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Trump May Have Breached His D.C. Hotel Lease by Getting Elected

Trump’s new hotel. Photo: Anadolu Agency/Getty Images

Toward the end of the presidential campaign, when it was “obvious” Donald Trump was going to lose, there was a lot of talk about how the public-relations drubbing he had taken during the campaign would damage the Trump brand. One apparent early victim was the Trump International Hotel, which opened in September. In 2013, Trump had signed a 60-year, $180 million lease with the federal government to take over the Old Post Office Pavilion, a beautiful, historic building which sits on prime Pennsylvania Avenue real estate. Rival bidders complained that the numbers Trump floated to win the contract were pie in the sky, that he couldn’t possibly deliver on the promises he was making regarding the property’s development. And indeed, just a month before the election, the hotel was struggling mightily to rent rooms at its normal rates, which were hundreds of dollars higher per night than equivalent hotels in the city.

Then, instead of losing the election, Trump won it. And it quickly became clear his victory would be a boon to the fledgling hotel, at least in the short term. In a widely circulated article highlighting the many conflicts of interest to come during the Trump presidency, the Washington Post quoted foreign diplomats who openly said that of course they would stay at a hotel owned by the president as an easy means of currying favor — and they expected their counterparts in other countries to do the same.

It sounded like a happy ending for Trump and his family members — they get to run both D.C. and its hottest new luxury hotel. But if an article published in Government Executive is any indication, Trump may have already breached the property’s contract simply by getting himself elected president. In the piece, headlined “GSA’s Trump Hotel Lease Debacle,” Steven L. Schooner and Daniel I. Gordon, both experts in federal procurement, or how the government buys and sells and leases stuff (Gordon was Obama’s administrator for federal procurement policy) — lay out why Trump’s leasing of the space “presents unprecedented and intolerable conflicts of interest” now that he is president-elect. Trump “will be violating the lease’s terms when he becomes an elected official on Inauguration Day,” they argue — and the only realistic solution is for the government to get out of the contract before then. (Some credit is due to Mother Jones for highlighting this issue way back in August.)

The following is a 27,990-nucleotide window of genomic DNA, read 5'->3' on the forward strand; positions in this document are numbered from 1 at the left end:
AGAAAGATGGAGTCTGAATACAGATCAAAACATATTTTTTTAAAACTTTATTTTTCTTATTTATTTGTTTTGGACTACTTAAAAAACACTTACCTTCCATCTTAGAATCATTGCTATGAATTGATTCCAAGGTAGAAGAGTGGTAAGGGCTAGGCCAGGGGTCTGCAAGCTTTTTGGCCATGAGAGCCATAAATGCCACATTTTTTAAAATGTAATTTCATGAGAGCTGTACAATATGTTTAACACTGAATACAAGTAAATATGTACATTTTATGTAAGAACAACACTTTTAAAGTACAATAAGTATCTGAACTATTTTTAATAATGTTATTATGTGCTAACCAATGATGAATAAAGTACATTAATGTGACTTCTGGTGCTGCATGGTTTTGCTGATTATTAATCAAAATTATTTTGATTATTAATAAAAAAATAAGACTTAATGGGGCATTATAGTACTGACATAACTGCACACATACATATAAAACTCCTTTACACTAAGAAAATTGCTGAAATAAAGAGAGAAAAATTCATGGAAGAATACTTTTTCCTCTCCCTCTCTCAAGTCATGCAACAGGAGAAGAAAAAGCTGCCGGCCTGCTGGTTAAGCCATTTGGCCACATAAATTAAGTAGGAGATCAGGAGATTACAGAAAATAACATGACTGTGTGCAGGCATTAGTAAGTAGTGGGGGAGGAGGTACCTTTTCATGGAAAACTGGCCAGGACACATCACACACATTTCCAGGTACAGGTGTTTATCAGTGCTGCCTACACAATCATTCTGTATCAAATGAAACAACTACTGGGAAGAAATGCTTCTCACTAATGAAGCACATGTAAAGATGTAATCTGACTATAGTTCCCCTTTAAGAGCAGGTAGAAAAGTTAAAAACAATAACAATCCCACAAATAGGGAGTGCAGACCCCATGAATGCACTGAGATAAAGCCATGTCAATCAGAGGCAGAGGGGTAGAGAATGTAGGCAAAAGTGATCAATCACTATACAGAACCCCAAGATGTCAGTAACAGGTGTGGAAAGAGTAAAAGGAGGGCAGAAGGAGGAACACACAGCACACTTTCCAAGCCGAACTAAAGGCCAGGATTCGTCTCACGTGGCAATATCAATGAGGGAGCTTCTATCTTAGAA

The issues stem from Trump’s imminent role as someone who gets to appoint the heads of all sorts of different government agencies. One of those agencies is the General Services Administration, a bureaucracy that normal people get to mostly ignore. The GSA “helps federal agencies build and acquire office space, products and other workspace services, and oversees the preservation of historic federal properties. Its policies covering travel, property and management practices promote efficient government operations.” It also leased Trump the Old Post Office Pavilion.

This is obviously problematic. Whereas fully grasping Trump’s other “entanglements” is complicated and may, in some cases, require close reading of the Emoluments Clause of the U.S. Constitution, Schooner and Gordon write that “understanding and addressing the problems raised by the Trump Organization’s 60-year, $180 million lease is far simpler.” That’s because the contract between Trump and the government contains the following explicit language: “No … elected official of the Government of the United States … shall be admitted to any share or part of this Lease, or to any benefit that may arise therefrom[.]”